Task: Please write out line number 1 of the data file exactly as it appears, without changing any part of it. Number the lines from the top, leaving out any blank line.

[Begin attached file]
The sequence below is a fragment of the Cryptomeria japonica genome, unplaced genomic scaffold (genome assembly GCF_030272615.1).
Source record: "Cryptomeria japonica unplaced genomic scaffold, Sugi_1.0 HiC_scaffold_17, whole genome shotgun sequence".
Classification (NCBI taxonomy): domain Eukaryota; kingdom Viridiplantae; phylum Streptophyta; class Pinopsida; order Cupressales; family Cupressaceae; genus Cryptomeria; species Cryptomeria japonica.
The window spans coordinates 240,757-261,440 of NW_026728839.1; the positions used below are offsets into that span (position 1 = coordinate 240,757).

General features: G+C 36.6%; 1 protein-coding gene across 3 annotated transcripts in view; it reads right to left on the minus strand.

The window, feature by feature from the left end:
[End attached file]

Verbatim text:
The sequence below is a fragment of the Cryptomeria japonica genome, unplaced genomic scaffold (genome assembly GCF_030272615.1).